The movie itself is quite difficult to understand in fact. I still remember the screening during a Sino-France culture year event, when a group of people were invited to the cinema to watch the movie and drink wines for free. 20 minutes later, I looked around, and it seemed over 2/3 of those who came to get a free drink had left.

Still, this is an impactful production for the wine trade, and has since triggered many disputes around Michel Rolland himself. The wine consultant once even had to step up to clear his own name afterwards.

I quote Young Shi’s words from the preface of the new book, ‘It’s no longer important whether the highly controversial documentary Mondovino has ambushed or altered the original words of Rolland. The key is whether we as observers are capable of judging the incidents with an objective attitude and a holistic view.’

Her last sentence, in my opinion, was rather criticizing the general public in China nowadays, who are so easily influenced by the so-called hot topics. We must simply ask ourselves: How many of us can stay independent and objective towards those sensational news stories? As a matter of fact, the hecklers are usually more destructive than the creator of the incident itself.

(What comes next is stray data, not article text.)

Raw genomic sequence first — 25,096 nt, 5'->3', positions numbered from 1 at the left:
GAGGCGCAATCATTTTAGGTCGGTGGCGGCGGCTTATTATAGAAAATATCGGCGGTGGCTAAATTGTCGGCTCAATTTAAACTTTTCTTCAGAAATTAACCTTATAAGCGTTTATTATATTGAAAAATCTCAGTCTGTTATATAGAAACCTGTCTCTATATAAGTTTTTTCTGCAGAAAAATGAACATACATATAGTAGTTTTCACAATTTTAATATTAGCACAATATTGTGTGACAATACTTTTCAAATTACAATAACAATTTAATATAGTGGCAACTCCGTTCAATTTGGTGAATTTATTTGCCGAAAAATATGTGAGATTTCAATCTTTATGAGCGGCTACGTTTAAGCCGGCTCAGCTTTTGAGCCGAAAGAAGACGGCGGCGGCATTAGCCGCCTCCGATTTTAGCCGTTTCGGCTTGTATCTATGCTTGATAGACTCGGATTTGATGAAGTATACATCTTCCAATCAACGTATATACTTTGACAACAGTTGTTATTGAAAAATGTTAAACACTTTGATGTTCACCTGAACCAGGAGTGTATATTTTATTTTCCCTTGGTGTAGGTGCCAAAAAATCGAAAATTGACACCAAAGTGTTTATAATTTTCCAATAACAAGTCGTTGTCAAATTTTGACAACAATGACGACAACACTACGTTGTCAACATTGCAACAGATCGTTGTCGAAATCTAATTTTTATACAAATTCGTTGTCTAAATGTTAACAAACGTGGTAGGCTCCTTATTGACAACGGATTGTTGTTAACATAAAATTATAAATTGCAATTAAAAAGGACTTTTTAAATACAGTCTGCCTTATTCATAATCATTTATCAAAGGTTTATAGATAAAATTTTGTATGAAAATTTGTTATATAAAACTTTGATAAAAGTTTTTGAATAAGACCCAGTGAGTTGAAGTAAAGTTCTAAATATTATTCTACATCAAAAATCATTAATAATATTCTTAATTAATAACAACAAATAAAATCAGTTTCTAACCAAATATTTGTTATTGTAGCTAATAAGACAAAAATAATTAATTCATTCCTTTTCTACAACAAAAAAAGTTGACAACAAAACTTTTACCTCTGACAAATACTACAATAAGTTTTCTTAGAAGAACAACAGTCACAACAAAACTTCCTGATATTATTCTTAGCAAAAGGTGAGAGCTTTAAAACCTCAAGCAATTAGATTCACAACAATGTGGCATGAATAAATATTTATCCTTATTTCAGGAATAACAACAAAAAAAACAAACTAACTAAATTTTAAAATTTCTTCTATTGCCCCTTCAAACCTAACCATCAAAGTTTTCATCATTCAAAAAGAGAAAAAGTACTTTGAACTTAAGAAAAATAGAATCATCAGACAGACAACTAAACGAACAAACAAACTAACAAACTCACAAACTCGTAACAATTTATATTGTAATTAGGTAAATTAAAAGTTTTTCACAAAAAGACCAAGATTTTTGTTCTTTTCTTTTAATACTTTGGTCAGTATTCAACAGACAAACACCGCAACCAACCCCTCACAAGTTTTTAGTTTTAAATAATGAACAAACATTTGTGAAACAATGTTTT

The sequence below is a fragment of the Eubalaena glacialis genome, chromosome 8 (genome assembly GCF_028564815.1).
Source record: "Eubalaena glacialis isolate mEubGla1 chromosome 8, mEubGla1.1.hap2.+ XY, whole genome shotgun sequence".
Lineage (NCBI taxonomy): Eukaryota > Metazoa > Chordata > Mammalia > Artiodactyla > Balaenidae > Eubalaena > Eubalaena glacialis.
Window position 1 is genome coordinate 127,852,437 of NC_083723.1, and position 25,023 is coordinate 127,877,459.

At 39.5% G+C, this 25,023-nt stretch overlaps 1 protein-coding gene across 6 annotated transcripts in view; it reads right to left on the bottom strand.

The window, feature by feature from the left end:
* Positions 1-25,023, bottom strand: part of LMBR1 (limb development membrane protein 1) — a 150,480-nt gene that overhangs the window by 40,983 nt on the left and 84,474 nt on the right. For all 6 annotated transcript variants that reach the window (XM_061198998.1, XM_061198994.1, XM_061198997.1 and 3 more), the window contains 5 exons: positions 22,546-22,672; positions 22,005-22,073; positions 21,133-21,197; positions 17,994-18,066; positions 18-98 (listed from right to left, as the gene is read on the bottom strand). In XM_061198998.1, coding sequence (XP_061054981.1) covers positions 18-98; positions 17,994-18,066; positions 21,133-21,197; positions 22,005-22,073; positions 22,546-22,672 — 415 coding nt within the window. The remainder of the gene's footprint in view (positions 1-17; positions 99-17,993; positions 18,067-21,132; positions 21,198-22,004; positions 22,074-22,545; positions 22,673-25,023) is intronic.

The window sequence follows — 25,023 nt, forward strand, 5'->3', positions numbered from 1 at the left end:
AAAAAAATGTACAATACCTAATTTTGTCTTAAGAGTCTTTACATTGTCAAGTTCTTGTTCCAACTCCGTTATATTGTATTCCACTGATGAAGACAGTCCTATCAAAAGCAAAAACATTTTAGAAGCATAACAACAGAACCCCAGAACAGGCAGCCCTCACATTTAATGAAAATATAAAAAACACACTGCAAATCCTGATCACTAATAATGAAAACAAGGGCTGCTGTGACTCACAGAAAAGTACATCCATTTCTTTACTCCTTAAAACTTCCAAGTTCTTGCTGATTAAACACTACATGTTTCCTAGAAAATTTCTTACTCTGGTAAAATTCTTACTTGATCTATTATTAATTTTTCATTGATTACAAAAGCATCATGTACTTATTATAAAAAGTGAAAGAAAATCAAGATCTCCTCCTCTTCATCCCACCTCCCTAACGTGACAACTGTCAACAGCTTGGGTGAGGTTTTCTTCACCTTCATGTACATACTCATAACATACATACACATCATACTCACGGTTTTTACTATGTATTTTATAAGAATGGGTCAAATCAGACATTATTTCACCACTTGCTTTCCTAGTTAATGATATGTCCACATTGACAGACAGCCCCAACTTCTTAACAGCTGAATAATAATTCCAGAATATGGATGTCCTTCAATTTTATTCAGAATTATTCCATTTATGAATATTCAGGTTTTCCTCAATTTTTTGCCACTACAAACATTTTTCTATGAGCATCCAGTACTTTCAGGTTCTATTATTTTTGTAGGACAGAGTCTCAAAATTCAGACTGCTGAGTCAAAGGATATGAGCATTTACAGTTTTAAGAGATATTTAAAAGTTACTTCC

Of course, more people came to know about Aimé Guibert and his Languedoc-Roussillon estate Mas de Daumas Gassac through the movie. The price of their wines skyrocketed after the release of the movie, regardless of whether or not it was a factual depiction of what actually happened.

Image: Michel Rolland (left), credit Decanter
Image: Michel Rolland (left), credit Decanter

Another side of the Judgement of Paris

This year is the 40th anniversary of the Judgement of Paris. This is a story the wine trade, especially many new wine regions, is delighted to talk about. However, if you read Michel’s autobiography, you will realise that there is another side of the story.

The wines chosen for the famous blind tasting were the 1973 vintage. Michel recorded the vintage in his memoire as follows: Rainy summer brought high yields, though the ripeness of the berries was hardly satisfactory; Nobody was trimming off the leaves or conducting green harvest to improve the ripeness (green harvest was in fact illegal at that time). As a result, producers had to add double the legally allowed amount of sugar to get a bit more alcohol...

Is it indeed fair to compare wines produced under such circumstances (even by the top producers) to those made under the dry and hot environment in California?

This reminds me about another popular opinion against the consultant—that wineries consulted by him are always big-structured, overripe and cloyingly rich and oaky.

This is not exactly fair either—during 1960s and 1970s, wine producers tend to chase for high yields, and the plantation and winemaking techniques adopted tend to be rather extensive. It seems only reasonable to pursue a ‘riper and thicker’ style.